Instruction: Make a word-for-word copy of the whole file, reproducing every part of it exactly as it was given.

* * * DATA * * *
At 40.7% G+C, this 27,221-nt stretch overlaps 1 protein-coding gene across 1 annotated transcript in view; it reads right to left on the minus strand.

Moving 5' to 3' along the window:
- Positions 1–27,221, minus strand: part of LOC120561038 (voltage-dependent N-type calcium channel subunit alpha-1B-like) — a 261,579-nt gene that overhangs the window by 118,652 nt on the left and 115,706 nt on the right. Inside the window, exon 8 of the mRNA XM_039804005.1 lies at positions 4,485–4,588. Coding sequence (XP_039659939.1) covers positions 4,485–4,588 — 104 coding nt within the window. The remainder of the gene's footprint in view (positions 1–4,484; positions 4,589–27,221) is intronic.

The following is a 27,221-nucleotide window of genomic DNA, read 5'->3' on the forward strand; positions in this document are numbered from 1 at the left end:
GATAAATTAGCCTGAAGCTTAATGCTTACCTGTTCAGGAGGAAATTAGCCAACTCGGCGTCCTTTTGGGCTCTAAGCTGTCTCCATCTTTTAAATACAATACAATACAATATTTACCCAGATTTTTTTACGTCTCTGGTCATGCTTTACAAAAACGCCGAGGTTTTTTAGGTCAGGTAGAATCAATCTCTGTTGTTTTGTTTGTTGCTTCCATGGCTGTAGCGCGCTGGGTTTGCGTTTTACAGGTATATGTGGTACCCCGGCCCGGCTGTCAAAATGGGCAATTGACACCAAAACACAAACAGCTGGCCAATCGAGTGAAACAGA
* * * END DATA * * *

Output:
At 40.7% G+C, this 27,221-nt stretch overlaps 1 protein-coding gene across 1 annotated transcript in view; it reads right to left on the minus strand.

Moving 5' to 3' along the window:
- Positions 1–27,221, minus strand: part of LOC120561038 (voltage-dependent N-type calcium channel subunit alpha-1B-like) — a 261,579-nt gene that overhangs the window by 118,652 nt on the left and 115,706 nt on the right. Inside the window, exon 8 of the mRNA XM_039804005.1 lies at positions 4,485–4,588. Coding sequence (XP_039659939.1) covers positions 4,485–4,588 — 104 coding nt within the window. The remainder of the gene's footprint in view (positions 1–4,484; positions 4,589–27,221) is intronic.

The following is a 27,221-nucleotide window of genomic DNA, read 5'->3' on the forward strand; positions in this document are numbered from 1 at the left end:
GATAAATTAGCCTGAAGCTTAATGCTTACCTGTTCAGGAGGAAATTAGCCAACTCGGCGTCCTTTTGGGCTCTAAGCTGTCTCCATCTTTTAAATACAATACAATACAATATTTACCCAGATTTTTTTACGTCTCTGGTCATGCTTTACAAAAACGCCGAGGTTTTTTAGGTCAGGTAGAATCAATCTCTGTTGTTTTGTTTGTTGCTTCCATGGCTGTAGCGCGCTGGGTTTGCGTTTTACAGGTATATGTGGTACCCCGGCCCGGCTGTCAAAATGGGCAATTGACACCAAAACACAAACAGCTGGCCAATCGAGTGAAACAGA